The Fourier diaphragm may be formed of a variety of devices, including liquid crystal modulators and selective polarization devices. For example, as shown in FIG. 8, a Fourier diaphragm of the invention may include a liquid crystal modulator 80, a power source 82, a controller 84 and a multiple switching device 86. The controller causes power to be applied to the liquid crystal and communicates with the switching device 86 to select the region (or row as shown) of the liquid crystal to which the power will be applied. The liquid crystal will then pass illumination through the activated region while blocking illumination outside of the region.
As shown in FIG. 9, another type of Fourier diaphragm for use in a system of the invention may include a selective polarization device 90 that is coupled to a power source 92, which in turn is coupled to a controller 94. For systems that employ this type of Fourier diaphragm, the illumination from the multi-frequency illumination source should also be polarized differently for each of the plurality of signals having different frequencies. The Fourier diaphragm may then be electrically established at the desired polarization orientation to pass the desired signal while blocking the un-desired signals having other frequencies and other polarizations.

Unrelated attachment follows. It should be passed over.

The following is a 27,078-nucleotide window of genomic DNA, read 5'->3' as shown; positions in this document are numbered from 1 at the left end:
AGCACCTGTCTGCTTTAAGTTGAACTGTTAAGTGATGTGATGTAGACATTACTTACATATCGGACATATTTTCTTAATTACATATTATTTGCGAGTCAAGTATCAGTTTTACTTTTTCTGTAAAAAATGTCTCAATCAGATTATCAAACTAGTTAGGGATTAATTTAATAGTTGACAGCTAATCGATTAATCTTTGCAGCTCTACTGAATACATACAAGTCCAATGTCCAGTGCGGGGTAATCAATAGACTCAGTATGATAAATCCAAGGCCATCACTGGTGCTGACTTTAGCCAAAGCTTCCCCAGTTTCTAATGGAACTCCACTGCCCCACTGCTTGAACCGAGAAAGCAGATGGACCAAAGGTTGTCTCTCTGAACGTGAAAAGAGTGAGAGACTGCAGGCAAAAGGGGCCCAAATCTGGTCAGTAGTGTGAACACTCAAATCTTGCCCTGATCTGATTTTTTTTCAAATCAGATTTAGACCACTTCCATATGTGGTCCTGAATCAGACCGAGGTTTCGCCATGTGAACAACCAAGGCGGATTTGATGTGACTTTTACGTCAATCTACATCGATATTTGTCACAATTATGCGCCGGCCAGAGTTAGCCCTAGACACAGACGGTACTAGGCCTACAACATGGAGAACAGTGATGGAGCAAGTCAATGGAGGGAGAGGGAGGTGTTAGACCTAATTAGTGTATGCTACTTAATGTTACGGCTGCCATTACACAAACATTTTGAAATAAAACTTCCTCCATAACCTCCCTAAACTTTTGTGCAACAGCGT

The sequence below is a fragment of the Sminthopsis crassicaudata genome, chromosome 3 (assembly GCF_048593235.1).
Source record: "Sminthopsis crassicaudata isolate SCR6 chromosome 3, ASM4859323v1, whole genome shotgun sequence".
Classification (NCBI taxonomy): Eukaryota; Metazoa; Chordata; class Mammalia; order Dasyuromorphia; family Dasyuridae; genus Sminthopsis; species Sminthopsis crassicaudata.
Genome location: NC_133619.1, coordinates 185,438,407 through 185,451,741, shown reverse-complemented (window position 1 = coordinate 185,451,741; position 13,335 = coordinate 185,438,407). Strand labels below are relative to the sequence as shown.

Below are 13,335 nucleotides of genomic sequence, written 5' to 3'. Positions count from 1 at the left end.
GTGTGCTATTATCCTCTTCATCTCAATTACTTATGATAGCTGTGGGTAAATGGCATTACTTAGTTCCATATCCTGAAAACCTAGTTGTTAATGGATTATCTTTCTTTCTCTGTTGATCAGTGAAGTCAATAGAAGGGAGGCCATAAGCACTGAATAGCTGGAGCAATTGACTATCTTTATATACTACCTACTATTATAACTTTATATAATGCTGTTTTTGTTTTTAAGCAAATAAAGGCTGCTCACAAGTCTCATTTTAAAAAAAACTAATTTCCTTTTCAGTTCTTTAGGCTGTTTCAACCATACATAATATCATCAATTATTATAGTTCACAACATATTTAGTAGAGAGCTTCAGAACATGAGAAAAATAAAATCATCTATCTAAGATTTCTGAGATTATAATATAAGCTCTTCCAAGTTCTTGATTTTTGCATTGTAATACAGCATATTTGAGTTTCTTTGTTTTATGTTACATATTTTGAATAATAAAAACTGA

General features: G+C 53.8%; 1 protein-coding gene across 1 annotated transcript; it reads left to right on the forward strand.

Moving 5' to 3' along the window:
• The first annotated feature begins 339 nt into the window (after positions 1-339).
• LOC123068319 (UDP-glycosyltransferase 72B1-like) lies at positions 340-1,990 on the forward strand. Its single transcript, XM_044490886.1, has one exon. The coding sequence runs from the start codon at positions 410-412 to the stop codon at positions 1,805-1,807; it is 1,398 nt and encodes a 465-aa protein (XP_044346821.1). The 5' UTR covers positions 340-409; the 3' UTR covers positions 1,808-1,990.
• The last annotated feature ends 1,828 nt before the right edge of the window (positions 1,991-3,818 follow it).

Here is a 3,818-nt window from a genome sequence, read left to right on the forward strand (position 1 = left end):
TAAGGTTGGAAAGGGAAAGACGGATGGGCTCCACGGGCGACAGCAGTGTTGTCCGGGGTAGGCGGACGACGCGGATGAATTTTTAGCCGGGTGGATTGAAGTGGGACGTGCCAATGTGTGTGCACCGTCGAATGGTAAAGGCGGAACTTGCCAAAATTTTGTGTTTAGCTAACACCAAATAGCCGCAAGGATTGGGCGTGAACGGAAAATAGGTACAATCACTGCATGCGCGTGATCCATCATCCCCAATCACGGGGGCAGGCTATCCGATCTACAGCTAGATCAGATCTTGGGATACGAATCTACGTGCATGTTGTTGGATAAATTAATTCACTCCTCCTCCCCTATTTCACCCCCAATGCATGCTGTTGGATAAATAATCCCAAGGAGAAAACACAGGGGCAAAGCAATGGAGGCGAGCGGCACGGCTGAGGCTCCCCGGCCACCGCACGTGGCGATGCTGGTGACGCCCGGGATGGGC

Those skilled in the art will appreciate that numerous modifications and variations may be made to the above disclosed embodiments without departing from the spirit and scope of the present invention.
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|U.S. Classification||359/618, 359/231, 348/771, 359/559, 382/280, 359/232, 382/265, 349/17, 359/563, 359/276, 359/278, 359/562|
|Apr 5, 2004||AS||Assignment|
Owner name: AGFA CORPORATION, MASSACHUSETTS
Free format text: ASSIGNMENT OF ASSIGNORS INTEREST;ASSIGNORS:MELZER, VOLKER;DAMM, TOBIAS;MUELLER, PETER;AND OTHERS;REEL/FRAME:015179/0318;SIGNING DATES FROM 20010103 TO 20030109
|Jan 21, 2008||REMI||Maintenance fee reminder mailed|
|Jul 13, 2008||LAPS||Lapse for failure to pay maintenance fees|
|Sep 2, 2008||FP||Expired due to failure to pay maintenance fee|
Effective date: 20080713